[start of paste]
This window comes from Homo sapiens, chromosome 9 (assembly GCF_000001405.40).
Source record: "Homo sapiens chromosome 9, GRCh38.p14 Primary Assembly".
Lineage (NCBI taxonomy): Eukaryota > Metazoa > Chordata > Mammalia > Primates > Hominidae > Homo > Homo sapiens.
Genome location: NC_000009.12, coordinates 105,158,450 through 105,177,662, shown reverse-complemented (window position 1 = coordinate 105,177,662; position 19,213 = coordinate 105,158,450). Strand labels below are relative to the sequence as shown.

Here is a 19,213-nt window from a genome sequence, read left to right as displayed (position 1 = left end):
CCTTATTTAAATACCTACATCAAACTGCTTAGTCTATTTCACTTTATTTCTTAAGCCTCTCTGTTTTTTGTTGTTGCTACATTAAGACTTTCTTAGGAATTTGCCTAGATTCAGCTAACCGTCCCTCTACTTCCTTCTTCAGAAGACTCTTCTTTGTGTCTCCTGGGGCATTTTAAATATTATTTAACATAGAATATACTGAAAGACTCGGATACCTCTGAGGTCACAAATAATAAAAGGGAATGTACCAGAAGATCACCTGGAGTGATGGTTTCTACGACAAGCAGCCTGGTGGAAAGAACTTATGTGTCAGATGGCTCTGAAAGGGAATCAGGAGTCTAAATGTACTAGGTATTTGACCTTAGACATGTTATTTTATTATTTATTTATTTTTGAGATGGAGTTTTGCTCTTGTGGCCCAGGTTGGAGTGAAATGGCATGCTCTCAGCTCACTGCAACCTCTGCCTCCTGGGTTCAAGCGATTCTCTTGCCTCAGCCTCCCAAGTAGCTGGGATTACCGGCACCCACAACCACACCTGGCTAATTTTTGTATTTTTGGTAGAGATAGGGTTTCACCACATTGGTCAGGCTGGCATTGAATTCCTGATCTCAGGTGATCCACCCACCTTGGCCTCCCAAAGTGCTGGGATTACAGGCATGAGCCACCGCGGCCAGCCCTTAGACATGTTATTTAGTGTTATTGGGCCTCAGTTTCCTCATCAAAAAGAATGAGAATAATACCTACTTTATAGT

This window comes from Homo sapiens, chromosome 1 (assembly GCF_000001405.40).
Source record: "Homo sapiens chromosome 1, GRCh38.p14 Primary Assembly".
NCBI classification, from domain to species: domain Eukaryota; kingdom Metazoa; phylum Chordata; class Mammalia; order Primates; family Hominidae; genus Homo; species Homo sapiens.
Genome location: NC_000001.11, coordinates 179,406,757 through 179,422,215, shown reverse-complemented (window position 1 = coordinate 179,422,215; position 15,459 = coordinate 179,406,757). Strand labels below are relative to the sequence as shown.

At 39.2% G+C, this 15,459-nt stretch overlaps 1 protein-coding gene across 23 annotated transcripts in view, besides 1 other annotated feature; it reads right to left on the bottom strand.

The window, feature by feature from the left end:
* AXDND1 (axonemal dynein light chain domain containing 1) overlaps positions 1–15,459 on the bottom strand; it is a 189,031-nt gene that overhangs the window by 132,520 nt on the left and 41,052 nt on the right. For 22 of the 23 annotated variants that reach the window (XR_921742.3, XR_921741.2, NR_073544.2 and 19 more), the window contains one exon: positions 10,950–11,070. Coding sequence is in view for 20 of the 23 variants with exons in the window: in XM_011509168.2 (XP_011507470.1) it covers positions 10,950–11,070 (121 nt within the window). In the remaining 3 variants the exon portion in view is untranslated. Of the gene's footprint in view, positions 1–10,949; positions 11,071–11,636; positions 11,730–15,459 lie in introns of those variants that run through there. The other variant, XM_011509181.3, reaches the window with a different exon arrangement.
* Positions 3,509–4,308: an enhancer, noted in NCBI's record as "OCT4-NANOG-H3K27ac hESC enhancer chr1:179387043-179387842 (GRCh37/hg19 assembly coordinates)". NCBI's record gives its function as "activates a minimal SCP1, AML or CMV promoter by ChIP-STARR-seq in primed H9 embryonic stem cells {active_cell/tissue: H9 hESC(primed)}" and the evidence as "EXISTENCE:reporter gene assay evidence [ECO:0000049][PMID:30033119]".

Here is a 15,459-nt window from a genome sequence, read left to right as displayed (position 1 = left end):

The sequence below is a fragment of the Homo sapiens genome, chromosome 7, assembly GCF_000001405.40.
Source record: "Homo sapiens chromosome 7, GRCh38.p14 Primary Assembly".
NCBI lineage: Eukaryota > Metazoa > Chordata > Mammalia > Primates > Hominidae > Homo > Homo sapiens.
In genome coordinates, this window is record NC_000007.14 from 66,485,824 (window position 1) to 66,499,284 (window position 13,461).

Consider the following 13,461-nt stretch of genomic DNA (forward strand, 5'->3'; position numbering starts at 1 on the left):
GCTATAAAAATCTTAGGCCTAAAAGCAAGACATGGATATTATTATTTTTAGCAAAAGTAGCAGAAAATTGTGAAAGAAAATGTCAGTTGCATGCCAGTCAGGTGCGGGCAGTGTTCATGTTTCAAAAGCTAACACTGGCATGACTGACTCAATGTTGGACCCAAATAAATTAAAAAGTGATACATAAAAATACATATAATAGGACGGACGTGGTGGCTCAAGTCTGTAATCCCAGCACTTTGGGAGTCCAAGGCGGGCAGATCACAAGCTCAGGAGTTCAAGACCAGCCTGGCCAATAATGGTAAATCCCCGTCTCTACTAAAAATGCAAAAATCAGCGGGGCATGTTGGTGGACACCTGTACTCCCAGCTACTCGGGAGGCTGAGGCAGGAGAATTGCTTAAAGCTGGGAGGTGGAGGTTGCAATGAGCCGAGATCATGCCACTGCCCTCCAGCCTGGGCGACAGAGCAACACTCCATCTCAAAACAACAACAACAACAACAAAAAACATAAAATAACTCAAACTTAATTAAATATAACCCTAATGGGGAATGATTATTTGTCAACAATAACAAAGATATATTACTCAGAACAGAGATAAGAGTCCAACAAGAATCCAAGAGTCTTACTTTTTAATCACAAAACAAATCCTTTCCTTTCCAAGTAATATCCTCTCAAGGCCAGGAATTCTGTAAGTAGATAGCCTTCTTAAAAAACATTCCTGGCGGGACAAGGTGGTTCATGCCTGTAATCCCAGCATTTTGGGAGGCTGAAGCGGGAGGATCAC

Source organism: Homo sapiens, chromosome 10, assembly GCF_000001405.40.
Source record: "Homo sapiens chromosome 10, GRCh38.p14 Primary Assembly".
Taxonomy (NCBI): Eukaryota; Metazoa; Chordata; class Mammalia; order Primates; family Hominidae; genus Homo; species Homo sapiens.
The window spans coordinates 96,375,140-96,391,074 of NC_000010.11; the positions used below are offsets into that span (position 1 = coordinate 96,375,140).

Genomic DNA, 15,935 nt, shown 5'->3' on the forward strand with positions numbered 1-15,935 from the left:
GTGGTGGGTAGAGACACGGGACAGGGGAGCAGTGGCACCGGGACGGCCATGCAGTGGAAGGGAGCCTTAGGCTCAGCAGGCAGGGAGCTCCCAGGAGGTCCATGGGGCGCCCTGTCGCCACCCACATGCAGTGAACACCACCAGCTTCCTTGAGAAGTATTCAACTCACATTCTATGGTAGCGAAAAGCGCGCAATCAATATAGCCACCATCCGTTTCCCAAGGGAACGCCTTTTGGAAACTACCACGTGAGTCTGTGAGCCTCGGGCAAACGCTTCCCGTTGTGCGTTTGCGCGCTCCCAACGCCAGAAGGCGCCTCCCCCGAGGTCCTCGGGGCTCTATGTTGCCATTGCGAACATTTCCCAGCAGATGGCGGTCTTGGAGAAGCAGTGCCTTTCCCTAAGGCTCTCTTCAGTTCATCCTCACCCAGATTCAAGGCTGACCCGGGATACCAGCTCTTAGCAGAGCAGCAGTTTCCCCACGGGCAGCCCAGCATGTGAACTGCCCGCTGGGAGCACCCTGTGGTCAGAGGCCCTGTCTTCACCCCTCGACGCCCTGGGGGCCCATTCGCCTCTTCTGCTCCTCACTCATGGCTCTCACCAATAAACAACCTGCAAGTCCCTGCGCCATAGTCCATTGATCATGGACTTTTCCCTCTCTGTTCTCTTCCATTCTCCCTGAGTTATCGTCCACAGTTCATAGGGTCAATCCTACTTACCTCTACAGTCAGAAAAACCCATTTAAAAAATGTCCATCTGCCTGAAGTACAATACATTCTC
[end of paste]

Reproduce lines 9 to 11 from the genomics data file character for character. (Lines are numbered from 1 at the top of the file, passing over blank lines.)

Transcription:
NCBI classification, from domain to species: domain Eukaryota; kingdom Metazoa; phylum Chordata; class Mammalia; order Primates; family Hominidae; genus Homo; species Homo sapiens.
Genome location: NC_000001.11, coordinates 179,406,757 through 179,422,215, shown reverse-complemented (window position 1 = coordinate 179,422,215; position 15,459 = coordinate 179,406,757). Strand labels below are relative to the sequence as shown.

At 39.2% G+C, this 15,459-nt stretch overlaps 1 protein-coding gene across 23 annotated transcripts in view, besides 1 other annotated feature; it reads right to left on the bottom strand.